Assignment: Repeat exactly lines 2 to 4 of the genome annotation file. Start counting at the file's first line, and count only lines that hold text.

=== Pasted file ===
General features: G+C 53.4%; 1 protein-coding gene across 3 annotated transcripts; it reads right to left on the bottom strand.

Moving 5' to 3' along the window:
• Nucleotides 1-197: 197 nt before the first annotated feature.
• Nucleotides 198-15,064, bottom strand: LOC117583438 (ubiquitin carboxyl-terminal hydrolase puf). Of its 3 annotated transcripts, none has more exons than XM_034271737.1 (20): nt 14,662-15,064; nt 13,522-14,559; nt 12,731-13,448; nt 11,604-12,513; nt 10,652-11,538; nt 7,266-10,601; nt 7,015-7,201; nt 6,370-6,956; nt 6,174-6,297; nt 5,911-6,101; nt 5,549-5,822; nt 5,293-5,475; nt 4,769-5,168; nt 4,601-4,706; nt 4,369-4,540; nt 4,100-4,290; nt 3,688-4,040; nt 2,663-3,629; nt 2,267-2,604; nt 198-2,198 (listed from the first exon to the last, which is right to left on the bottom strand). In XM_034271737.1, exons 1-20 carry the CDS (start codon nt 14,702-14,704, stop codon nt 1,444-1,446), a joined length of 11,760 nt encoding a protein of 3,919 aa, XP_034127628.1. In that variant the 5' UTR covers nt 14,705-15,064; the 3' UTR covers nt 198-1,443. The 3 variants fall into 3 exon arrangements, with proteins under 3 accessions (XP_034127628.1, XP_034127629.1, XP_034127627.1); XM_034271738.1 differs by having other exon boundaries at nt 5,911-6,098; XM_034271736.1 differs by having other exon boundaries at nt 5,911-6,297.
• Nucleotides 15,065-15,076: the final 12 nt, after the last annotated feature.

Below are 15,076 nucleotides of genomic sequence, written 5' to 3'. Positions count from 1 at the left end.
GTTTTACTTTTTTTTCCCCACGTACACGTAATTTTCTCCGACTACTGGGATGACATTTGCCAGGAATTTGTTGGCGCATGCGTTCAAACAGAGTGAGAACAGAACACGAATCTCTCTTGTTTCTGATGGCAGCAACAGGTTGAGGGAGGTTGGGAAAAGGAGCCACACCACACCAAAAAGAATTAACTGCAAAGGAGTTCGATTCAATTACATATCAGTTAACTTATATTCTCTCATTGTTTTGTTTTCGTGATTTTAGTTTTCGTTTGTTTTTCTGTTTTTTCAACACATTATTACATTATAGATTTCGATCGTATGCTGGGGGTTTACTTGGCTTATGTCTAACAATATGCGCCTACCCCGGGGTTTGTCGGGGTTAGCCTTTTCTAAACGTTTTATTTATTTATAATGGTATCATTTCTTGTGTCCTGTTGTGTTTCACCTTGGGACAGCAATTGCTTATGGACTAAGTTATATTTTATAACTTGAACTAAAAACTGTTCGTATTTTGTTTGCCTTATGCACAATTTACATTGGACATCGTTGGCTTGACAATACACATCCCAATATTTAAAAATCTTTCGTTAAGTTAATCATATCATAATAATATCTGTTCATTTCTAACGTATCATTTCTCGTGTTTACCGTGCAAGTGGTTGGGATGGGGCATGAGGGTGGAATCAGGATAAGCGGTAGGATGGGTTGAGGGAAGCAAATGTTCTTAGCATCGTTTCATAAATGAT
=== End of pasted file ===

Moving 5' to 3' along the window:
• Nucleotides 1-197: 197 nt before the first annotated feature.
• Nucleotides 198-15,064, bottom strand: LOC117583438 (ubiquitin carboxyl-terminal hydrolase puf). Of its 3 annotated transcripts, none has more exons than XM_034271737.1 (20): nt 14,662-15,064; nt 13,522-14,559; nt 12,731-13,448; nt 11,604-12,513; nt 10,652-11,538; nt 7,266-10,601; nt 7,015-7,201; nt 6,370-6,956; nt 6,174-6,297; nt 5,911-6,101; nt 5,549-5,822; nt 5,293-5,475; nt 4,769-5,168; nt 4,601-4,706; nt 4,369-4,540; nt 4,100-4,290; nt 3,688-4,040; nt 2,663-3,629; nt 2,267-2,604; nt 198-2,198 (listed from the first exon to the last, which is right to left on the bottom strand). In XM_034271737.1, exons 1-20 carry the CDS (start codon nt 14,702-14,704, stop codon nt 1,444-1,446), a joined length of 11,760 nt encoding a protein of 3,919 aa, XP_034127628.1. In that variant the 5' UTR covers nt 14,705-15,064; the 3' UTR covers nt 198-1,443. The 3 variants fall into 3 exon arrangements, with proteins under 3 accessions (XP_034127628.1, XP_034127629.1, XP_034127627.1); XM_034271738.1 differs by having other exon boundaries at nt 5,911-6,098; XM_034271736.1 differs by having other exon boundaries at nt 5,911-6,297.